DNA samples used more for property crimes

Law enforcement agencies across the United States more and more use a national database of criminals' DNA to solve non-violent property crimes.

The database, designed by the FBI to help solve violent crimes such as rape and murder, is more accessible to property crime searches, USA Today said, for several reasons: more sophisticated DNA testing and greater access federal money for testing DNA from property crimes.

In the survey, 10 states reported the number of DNA matches in property cases was greater than the number of matches in violent crime, USA Today said. Several states also collect DNA samples from people convicted of misdemeanor offenses such as minor assaults.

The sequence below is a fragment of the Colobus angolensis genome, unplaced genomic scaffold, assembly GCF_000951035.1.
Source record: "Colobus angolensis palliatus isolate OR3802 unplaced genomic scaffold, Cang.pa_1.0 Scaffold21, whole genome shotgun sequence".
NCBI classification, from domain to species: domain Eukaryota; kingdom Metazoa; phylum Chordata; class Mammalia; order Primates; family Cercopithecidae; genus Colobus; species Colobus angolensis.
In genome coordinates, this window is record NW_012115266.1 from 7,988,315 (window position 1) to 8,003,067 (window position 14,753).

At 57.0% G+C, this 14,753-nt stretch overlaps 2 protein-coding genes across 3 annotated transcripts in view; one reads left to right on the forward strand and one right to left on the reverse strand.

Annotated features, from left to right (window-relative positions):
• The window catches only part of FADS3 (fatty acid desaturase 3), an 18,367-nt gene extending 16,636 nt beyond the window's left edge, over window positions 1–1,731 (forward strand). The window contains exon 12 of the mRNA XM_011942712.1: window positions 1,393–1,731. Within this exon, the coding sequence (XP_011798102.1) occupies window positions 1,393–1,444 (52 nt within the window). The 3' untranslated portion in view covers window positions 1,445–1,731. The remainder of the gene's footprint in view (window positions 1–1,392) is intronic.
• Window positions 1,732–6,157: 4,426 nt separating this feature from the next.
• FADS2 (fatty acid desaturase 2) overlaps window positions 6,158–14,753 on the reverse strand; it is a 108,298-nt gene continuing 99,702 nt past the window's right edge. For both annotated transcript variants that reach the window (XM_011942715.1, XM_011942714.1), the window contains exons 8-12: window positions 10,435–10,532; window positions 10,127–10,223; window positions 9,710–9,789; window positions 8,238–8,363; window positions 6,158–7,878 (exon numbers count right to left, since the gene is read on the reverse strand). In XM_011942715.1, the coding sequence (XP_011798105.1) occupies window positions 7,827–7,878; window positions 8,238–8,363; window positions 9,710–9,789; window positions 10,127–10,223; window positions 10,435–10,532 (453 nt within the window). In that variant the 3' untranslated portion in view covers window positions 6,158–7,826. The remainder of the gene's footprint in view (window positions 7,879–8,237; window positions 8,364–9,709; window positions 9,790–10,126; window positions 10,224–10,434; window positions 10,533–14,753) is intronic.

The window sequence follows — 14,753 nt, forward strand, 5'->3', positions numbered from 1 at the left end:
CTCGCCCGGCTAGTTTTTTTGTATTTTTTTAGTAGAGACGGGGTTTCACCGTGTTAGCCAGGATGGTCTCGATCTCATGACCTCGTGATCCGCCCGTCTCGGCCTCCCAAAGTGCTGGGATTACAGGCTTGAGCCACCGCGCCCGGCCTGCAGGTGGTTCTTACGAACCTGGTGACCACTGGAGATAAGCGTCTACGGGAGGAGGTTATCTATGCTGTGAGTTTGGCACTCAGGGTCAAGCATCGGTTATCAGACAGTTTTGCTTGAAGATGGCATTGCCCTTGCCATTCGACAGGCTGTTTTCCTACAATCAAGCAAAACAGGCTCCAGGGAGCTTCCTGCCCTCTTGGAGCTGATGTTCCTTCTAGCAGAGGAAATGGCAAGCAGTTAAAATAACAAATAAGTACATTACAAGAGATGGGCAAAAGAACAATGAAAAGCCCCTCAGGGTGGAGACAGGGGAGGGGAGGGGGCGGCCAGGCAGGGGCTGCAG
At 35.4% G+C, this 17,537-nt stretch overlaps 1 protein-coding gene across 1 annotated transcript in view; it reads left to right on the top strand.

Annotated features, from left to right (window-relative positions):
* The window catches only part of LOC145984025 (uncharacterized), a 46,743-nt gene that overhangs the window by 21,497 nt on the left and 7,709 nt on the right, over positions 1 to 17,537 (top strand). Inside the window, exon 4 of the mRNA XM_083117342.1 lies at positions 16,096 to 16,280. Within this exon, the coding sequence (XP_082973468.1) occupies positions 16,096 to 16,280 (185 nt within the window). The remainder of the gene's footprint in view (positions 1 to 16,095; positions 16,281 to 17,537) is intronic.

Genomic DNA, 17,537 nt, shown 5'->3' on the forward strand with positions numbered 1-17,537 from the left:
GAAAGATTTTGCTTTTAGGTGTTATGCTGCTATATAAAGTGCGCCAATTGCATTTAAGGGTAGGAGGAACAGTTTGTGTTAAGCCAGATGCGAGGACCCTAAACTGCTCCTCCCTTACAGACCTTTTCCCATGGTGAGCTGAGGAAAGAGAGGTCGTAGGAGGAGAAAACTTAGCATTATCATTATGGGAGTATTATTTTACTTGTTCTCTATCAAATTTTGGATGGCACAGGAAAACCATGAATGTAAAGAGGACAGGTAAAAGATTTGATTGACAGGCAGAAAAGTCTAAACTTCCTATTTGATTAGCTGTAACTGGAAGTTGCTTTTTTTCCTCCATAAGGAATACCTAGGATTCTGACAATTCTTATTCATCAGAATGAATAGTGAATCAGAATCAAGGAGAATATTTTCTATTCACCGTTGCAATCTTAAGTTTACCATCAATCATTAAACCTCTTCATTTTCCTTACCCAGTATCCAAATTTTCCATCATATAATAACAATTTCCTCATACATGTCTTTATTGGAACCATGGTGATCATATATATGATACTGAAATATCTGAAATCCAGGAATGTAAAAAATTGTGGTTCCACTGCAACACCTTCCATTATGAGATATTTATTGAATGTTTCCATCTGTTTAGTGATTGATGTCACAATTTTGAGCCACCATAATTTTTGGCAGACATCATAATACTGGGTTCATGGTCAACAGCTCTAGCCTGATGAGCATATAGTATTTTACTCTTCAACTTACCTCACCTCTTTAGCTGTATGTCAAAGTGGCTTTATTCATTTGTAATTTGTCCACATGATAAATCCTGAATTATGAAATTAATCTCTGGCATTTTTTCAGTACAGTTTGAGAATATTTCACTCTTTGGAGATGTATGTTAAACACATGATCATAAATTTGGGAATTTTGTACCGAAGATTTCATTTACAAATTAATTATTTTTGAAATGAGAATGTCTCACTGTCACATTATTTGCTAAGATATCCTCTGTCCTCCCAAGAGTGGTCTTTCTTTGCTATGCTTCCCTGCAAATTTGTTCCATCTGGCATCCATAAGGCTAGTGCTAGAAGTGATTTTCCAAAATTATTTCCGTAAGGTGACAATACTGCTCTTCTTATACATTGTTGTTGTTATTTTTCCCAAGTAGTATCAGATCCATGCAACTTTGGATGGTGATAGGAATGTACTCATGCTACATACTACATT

The FBI said the database has DNA profiles from about 3.5 million people, recording matches in about 38,000 cases, the newspaper said. About 25,000 profiles are added to the database a month.

Supporters of the expanded use of DNA testing said people who commit property crime offenses often are later involved in more serious crimes, USA Today said. Opponents said the expansion could raise privacy issues.

Copyright 2006 by United Press International


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Citation: DNA samples used more for property crimes (2006, October 20) retrieved 30 March 2020 from https://phys.org/news/2006-10-dna-samples-property-crimes.html
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